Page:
To develop a sustainable ecosystem for the aerospace industry, we need to work towards developing talent to cover these three layers of the value pyramid. Through different business models such as engineering service organisations, joint ventures and captives, we can work towards building capability of the existing workforce and developing a strong pipeline of future talent.

Our talent pool requires foundational skills to get them ready for the industry in an accelerated manner. At the moment, only 2% of the Indian population has vocational skills compared to the high 70-100% in Japan, Germany, South Korea and the UK. The industry and government should perhaps focus on tackling these key challenges when thinking about talent development here.

Industry-readiness of the graduates/diploma holders to meet the aerospace & defence industry needs is vital. The local talent lacks the exposure to apply theoretical learning to practical problem solving aspects in their academic life. Professionals need to widen their limited domain knowledge and enhance the soft skills. Unavailability of high-end local domain expertise (lateral hires) of the required volume in relevant fields, with focus on quality excellence, slows down the pace of journey up in the value chain.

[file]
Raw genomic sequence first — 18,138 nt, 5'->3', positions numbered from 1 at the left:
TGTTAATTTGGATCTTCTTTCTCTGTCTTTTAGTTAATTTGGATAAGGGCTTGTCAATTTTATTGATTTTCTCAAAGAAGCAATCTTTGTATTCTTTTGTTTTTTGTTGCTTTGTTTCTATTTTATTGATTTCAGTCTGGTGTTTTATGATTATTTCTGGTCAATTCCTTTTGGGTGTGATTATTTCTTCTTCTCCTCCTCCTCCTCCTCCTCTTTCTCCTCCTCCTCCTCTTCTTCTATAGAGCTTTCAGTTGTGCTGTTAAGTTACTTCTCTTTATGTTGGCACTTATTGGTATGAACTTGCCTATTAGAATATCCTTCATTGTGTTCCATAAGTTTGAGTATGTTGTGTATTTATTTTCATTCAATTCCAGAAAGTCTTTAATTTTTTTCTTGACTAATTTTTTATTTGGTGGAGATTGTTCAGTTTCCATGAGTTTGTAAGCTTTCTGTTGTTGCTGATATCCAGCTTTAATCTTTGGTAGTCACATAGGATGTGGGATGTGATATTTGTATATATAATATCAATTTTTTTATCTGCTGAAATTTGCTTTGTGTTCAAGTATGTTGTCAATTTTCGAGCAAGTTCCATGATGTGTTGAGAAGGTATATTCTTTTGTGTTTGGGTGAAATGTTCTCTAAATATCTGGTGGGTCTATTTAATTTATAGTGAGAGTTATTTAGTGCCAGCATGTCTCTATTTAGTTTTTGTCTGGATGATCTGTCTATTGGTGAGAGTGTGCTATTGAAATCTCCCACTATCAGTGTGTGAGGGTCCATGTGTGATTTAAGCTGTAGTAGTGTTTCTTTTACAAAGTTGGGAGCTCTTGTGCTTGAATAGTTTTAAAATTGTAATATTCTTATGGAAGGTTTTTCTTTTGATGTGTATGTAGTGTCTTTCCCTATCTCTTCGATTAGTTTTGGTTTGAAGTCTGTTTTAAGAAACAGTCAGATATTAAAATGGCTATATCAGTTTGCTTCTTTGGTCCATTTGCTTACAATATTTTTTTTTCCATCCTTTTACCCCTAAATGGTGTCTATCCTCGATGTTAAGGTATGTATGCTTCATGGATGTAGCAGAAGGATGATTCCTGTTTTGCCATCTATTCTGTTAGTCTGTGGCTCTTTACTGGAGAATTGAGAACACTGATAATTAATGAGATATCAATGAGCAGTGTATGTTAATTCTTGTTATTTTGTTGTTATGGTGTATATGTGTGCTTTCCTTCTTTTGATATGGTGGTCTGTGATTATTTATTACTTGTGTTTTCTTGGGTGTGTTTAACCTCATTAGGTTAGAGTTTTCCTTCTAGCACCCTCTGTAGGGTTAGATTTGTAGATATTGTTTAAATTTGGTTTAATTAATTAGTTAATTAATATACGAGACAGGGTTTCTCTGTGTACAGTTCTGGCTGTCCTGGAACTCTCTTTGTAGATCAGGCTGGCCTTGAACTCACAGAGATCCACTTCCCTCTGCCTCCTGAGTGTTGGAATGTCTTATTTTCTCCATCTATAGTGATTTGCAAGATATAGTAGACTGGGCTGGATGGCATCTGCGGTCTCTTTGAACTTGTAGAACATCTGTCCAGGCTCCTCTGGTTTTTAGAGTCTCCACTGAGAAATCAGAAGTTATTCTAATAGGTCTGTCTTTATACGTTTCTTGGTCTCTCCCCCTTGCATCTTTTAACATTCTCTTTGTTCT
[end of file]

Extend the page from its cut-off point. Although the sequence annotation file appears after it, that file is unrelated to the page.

An underdeveloped career opportunity in the aerospace industry needs to be tackled to retain experienced technical specialist. In the absence of a significant manufacturing, service and repair base across the entire life cycle in India, our talents do not see clear career progression in the local aerospace industry to leverage their expertise across the value chain. This results in loss of training investment and time to constantly train new batch of talent in cycles.

A lot of learning from best practices could be tapped into to develop vocational skills here. What is needed is clear commitment towards building a career and industry path for talent who are interested in developing a career in the aerospace industry.The government could look into building a framework to recognise industry members who actively develop and implement technical career progression through continuous learning programmes. This will encourage industry players to invest in training and time to develop talent.

Backed by welcoming foreign talent to transfer knowledge and skills to local talent, this could be a successful start to developing sustainable skills development programmes. This could be further supported by putting together and formalising a framework between OEM captives and service providers, which will further drive innovation and encourage IP creation. Our aerospace capability is full of potential. To ensure success and maximise the development of the industry, it would take the next decade of structured and robust close collaboration between the industry, government and institutions. Once set on the right path, I am confident that the Indian aerospace industry will be globally recognised as a destination for investment and further growth.